“Their singing is a marvelous blend of rhythm, melody and harmony welded together with enormous complexity, but ending up with a sound that is acting simplicity” ~ fROOTS Magazine, England
Black Umfolosi 5, whose members come from the Ndebele people closely related to the Zulus, are Zimbabwe’s greatest ambassadors – a world famous a-cappella and dance group formed in 1982 by school friends in Bulawayo, Zimbabwe, who named themselves after the Umfolozi Omnyama River in South Africa – to where their ancestors can be traced.
Black Umfolosi’s performances are energy driven and utterly engaging, combining a great gentleness of spirit and song with an exuberance in dance. Their trademark harmonies mixed with intricate rhythms, clicking and clapping, are highlighted throughout their brilliantly choreographed shows with a full range of movement; from subtle to vibrant stomping and leaping. Their famous Gumboot Dances showcase the traditional styles and rituals of the South African mining regions and are a particular crowd pleaser.
Created by early 20th century migrant mine workers living in all-male hostels, Black Umfolosi’s style of imbube (or township a-cappella) is a unique sound that is both uplifting and meditative, focusing on a wide range of themes, such as global warming, respect for oneself and others, human rights and AIDS. Black Umfolosi describe their songs as a "vocal newspaper,” and take their music to parts of Africa where there are no radios or televisions, acting as the media to promote healthy living and education.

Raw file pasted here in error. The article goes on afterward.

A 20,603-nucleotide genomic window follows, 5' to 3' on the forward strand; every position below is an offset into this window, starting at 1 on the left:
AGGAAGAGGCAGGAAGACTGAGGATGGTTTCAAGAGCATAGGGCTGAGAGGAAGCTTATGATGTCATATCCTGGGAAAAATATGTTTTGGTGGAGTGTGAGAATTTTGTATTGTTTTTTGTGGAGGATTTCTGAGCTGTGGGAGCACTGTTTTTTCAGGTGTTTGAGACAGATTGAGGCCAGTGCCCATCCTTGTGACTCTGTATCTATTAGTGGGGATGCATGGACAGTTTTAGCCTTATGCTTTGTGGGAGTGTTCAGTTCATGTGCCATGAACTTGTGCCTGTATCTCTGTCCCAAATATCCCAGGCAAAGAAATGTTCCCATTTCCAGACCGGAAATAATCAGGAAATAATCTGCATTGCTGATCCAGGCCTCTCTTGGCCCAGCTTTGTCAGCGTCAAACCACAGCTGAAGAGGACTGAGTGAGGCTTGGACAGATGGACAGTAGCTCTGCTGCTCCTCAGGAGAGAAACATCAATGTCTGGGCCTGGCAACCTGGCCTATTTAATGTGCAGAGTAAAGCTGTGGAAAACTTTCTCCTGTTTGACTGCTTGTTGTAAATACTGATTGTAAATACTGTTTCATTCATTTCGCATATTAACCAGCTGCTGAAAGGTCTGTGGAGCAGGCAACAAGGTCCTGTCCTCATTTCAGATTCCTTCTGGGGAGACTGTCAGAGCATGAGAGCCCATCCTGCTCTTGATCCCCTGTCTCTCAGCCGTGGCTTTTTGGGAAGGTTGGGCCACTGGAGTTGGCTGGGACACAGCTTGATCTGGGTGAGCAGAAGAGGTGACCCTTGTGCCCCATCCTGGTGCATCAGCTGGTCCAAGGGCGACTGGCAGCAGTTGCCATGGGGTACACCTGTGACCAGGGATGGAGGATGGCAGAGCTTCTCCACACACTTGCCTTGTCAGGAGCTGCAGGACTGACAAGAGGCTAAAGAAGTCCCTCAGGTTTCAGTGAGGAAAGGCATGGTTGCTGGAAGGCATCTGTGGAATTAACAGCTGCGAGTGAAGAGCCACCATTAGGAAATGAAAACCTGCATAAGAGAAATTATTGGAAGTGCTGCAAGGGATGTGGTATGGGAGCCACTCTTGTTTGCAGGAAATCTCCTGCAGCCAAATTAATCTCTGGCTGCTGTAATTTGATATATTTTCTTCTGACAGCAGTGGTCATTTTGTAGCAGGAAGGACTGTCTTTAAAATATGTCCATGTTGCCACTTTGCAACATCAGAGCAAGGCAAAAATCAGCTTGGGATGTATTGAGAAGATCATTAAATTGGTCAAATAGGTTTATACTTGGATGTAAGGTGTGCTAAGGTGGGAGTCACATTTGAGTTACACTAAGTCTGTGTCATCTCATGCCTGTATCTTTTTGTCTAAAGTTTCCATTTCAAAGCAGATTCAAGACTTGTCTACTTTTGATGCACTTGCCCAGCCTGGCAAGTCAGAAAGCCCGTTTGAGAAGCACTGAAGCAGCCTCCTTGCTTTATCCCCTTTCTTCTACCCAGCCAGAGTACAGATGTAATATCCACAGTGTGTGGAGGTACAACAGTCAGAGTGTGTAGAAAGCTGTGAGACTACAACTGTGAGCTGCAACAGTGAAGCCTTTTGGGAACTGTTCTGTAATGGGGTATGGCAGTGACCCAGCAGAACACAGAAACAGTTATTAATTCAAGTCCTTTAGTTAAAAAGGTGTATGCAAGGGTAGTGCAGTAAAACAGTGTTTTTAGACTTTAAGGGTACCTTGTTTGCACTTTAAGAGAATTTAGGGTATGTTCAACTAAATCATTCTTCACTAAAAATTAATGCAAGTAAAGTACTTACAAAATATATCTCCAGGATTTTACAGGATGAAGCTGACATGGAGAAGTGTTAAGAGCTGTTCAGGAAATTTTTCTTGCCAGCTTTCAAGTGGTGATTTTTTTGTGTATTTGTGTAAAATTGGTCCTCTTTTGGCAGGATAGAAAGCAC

Known in the west chiefly through the work of Zulu band Ladysmith Black Mambazo, this is music for unaccompanied choirs in which a lead tenor shares a call-and-response with the ensemble's chordal riffs and refrains, rich in bass voices and consonant harmonies. Imbube is kin to doo-wop and hymn singing as well as to African vocal traditions; the refrains drive the music like a breath-powered locomotive.